Their cookie packs the same omega-3 power as a filet of salmon — without the fishy aftertaste.
Drs. Bo Martinsen and Anne-Marie Chalmers, co-founders of Ambo Foods, were nominated as a finalist in the Technology and Innovation category for the new “Omega Cookie,” an alternative for people who prefer not to consume fish or fish-oil capsules. The gluten-free cookie, which they started developing three years ago, is packed with Omega Cure fish oil, calcium, fiber, vitamin D, fruit juices, oats and dried fruits or chocolate chips.
“When you use such a high dose of fish oil and try to put it into food, there are several things that can happen,” Martinsen said. “When you expose it to heat or air, you immediately have a fishy taste and smell.
When dealing with a high content of fish oil, it can start separating and is not easily mixed. You will have oxidation problems if you try to combine it with many other products. We solved this and managed to do it without changing oil and without using chemicals.”
People would need to consume 350 slices of omega bread just to get the equivalent of one Omega Cookie.
In their initial study, the doctors measured the omega 3 index, the amount of omega found in red blood cells, and found that the average amount was about 4%. After an eight-week period of cookie consumption, omega levels in the test consumers were up in the 8-to-10% levels — a 100% increase.
“By having the fish oil in the cookie, you get a better absorption,” Chalmers said. “The death from cardiovascular disease is decreasing about 90% when you get up in this range.”
Their next challenge is to inform people of what a difference the cookie can make.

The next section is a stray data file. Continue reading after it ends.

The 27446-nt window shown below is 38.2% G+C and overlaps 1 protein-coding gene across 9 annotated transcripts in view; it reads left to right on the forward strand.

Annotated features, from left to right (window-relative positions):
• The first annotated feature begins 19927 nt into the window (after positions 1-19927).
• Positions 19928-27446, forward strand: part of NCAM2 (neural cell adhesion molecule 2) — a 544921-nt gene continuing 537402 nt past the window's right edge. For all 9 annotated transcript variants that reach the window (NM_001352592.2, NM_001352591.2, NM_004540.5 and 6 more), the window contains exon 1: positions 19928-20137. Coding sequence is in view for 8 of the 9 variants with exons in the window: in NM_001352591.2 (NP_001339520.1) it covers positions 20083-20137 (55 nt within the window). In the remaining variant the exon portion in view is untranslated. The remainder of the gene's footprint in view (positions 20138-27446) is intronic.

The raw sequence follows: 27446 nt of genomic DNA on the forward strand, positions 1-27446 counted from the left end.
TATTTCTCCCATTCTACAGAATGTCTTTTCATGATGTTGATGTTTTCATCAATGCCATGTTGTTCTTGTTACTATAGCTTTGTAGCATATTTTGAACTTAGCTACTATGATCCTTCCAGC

“We all need to be eating as though we have diabetes,” Martinsen said. “Not only is it the perfect little meal, but it’s something that can really change your health. To change the health of millions can be as simple as eating a cookie a day. The cookie gives your body the nutrients it needs and it will start regulating itself.”
The doctors have tested the flavor of the cookie countless times using their employees, children and shoppers at the Downtown Sarasota Farmers Market as guinea pigs to get the perfect taste, texture and size.
“It’s really a Sarasota-born product and is high-tech, even though it looks like a food product,” Martinsen said. “Everybody’s gotten their two cents in at the farmers market. I think the recognition of being nominated for this award is that people have started understanding this isn’t just a cookie — it’s a nutritional breakthrough.”
AT A GLANCE
Address: 727 Commerce Drive, Venice
Start date: 2008
Number of employees when started: Three
Number of employees now: 12
Advice: Believe in what you’re doing and do not give up.
Biggest challenge: Eliminating oxidation, separation and the fishy smell and taste in the Omega Cookie.
Where do you see your business in one year? We will be heavily engaged in clinical research and we will have more employees. In two years, we will have research backing up our claims, broader marketing going out to schools, military, employers, the Mayo clinic — it’s a perfect food or snack for the workplace.
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23 2nd Annual Sarasota Fall Fine Art Festival
11:00 am - 5:00 pm
24 Baby Wearing Dance Class
10:00 am - 11:00 am
27 Thanksgiving Free Public Talk & Veggie Potluck
10:00 am - 3:00 pm
29 Light Up Siesta Village and Holiday Parade
5:00 pm - 9:00 pm
Cops Corner: Sarasota
Enjoy this week's edition of Cops Corner.
World on a string
The exchange of goods and chatter are the usual soundtrack for the Saturday morning Downtown Farmers Market on Orange Avenue.
Read all about it
Bookstores across the state celebrated Florida Bookstore Day Saturday. Bookstore1 held an all-ages literary party and read-a-thon for customers and members of the community.